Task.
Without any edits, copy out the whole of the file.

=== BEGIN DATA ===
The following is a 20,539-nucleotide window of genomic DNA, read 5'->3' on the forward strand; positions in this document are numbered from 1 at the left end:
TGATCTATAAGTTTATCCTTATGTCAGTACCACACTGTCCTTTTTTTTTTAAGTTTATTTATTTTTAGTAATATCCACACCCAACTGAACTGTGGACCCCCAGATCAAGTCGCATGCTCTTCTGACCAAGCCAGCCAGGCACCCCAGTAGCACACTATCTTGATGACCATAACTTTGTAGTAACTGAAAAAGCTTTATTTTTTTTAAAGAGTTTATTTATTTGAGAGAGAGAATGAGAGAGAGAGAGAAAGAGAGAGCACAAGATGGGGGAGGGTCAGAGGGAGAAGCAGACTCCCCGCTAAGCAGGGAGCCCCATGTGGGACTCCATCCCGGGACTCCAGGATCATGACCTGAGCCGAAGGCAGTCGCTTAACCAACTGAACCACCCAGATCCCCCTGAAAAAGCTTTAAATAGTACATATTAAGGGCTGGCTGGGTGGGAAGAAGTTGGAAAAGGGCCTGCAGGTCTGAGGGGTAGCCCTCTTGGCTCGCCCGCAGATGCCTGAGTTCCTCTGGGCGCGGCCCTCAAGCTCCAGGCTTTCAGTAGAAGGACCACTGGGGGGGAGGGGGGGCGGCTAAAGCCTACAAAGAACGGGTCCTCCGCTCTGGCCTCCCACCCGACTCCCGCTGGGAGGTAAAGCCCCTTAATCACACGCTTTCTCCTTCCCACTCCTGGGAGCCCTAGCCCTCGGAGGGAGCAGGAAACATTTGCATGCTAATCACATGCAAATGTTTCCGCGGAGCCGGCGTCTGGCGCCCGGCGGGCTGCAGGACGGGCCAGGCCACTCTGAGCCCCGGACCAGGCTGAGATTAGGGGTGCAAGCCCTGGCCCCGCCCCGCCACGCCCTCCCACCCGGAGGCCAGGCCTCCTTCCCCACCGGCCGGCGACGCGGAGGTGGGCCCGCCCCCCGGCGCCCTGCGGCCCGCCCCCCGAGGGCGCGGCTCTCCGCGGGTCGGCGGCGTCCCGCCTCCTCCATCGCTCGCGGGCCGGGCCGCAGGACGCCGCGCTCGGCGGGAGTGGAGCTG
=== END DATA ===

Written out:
The following is a 20,539-nucleotide window of genomic DNA, read 5'->3' on the forward strand; positions in this document are numbered from 1 at the left end:
TGATCTATAAGTTTATCCTTATGTCAGTACCACACTGTCCTTTTTTTTTTAAGTTTATTTATTTTTAGTAATATCCACACCCAACTGAACTGTGGACCCCCAGATCAAGTCGCATGCTCTTCTGACCAAGCCAGCCAGGCACCCCAGTAGCACACTATCTTGATGACCATAACTTTGTAGTAACTGAAAAAGCTTTATTTTTTTTAAAGAGTTTATTTATTTGAGAGAGAGAATGAGAGAGAGAGAGAAAGAGAGAGCACAAGATGGGGGAGGGTCAGAGGGAGAAGCAGACTCCCCGCTAAGCAGGGAGCCCCATGTGGGACTCCATCCCGGGACTCCAGGATCATGACCTGAGCCGAAGGCAGTCGCTTAACCAACTGAACCACCCAGATCCCCCTGAAAAAGCTTTAAATAGTACATATTAAGGGCTGGCTGGGTGGGAAGAAGTTGGAAAAGGGCCTGCAGGTCTGAGGGGTAGCCCTCTTGGCTCGCCCGCAGATGCCTGAGTTCCTCTGGGCGCGGCCCTCAAGCTCCAGGCTTTCAGTAGAAGGACCACTGGGGGGGAGGGGGGGCGGCTAAAGCCTACAAAGAACGGGTCCTCCGCTCTGGCCTCCCACCCGACTCCCGCTGGGAGGTAAAGCCCCTTAATCACACGCTTTCTCCTTCCCACTCCTGGGAGCCCTAGCCCTCGGAGGGAGCAGGAAACATTTGCATGCTAATCACATGCAAATGTTTCCGCGGAGCCGGCGTCTGGCGCCCGGCGGGCTGCAGGACGGGCCAGGCCACTCTGAGCCCCGGACCAGGCTGAGATTAGGGGTGCAAGCCCTGGCCCCGCCCCGCCACGCCCTCCCACCCGGAGGCCAGGCCTCCTTCCCCACCGGCCGGCGACGCGGAGGTGGGCCCGCCCCCCGGCGCCCTGCGGCCCGCCCCCCGAGGGCGCGGCTCTCCGCGGGTCGGCGGCGTCCCGCCTCCTCCATCGCTCGCGGGCCGGGCCGCAGGACGCCGCGCTCGGCGGGAGTGGAGCTG